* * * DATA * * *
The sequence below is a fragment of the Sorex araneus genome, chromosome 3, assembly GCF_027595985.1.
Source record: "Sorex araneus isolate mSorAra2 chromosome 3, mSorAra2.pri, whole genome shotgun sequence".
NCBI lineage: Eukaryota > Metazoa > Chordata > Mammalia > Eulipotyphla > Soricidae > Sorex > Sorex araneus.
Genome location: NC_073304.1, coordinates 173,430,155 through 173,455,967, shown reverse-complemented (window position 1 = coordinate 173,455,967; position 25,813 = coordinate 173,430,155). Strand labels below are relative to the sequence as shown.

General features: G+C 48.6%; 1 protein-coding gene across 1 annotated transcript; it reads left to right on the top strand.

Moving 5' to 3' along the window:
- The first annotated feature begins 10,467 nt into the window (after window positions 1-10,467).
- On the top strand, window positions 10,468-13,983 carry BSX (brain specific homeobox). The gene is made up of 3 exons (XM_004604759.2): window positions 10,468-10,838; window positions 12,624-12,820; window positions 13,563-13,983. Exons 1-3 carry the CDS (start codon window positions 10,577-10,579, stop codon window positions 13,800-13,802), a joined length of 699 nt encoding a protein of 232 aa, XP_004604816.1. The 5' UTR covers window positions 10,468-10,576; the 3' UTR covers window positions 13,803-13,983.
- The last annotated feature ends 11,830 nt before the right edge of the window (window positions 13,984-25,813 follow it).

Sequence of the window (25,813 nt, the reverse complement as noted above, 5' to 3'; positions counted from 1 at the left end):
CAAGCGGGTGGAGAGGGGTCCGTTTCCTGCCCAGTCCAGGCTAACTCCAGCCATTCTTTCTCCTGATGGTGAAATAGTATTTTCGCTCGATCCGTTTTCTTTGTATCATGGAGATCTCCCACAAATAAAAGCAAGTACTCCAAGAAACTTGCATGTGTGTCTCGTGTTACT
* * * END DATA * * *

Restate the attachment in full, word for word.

The sequence below is a fragment of the Sorex araneus genome, chromosome 3, assembly GCF_027595985.1.
Source record: "Sorex araneus isolate mSorAra2 chromosome 3, mSorAra2.pri, whole genome shotgun sequence".
NCBI lineage: Eukaryota > Metazoa > Chordata > Mammalia > Eulipotyphla > Soricidae > Sorex > Sorex araneus.
Genome location: NC_073304.1, coordinates 173,430,155 through 173,455,967, shown reverse-complemented (window position 1 = coordinate 173,455,967; position 25,813 = coordinate 173,430,155). Strand labels below are relative to the sequence as shown.

General features: G+C 48.6%; 1 protein-coding gene across 1 annotated transcript; it reads left to right on the top strand.

Moving 5' to 3' along the window:
- The first annotated feature begins 10,467 nt into the window (after window positions 1-10,467).
- On the top strand, window positions 10,468-13,983 carry BSX (brain specific homeobox). The gene is made up of 3 exons (XM_004604759.2): window positions 10,468-10,838; window positions 12,624-12,820; window positions 13,563-13,983. Exons 1-3 carry the CDS (start codon window positions 10,577-10,579, stop codon window positions 13,800-13,802), a joined length of 699 nt encoding a protein of 232 aa, XP_004604816.1. The 5' UTR covers window positions 10,468-10,576; the 3' UTR covers window positions 13,803-13,983.
- The last annotated feature ends 11,830 nt before the right edge of the window (window positions 13,984-25,813 follow it).

Sequence of the window (25,813 nt, the reverse complement as noted above, 5' to 3'; positions counted from 1 at the left end):
CAAGCGGGTGGAGAGGGGTCCGTTTCCTGCCCAGTCCAGGCTAACTCCAGCCATTCTTTCTCCTGATGGTGAAATAGTATTTTCGCTCGATCCGTTTTCTTTGTATCATGGAGATCTCCCACAAATAAAAGCAAGTACTCCAAGAAACTTGCATGTGTGTCTCGTGTTACT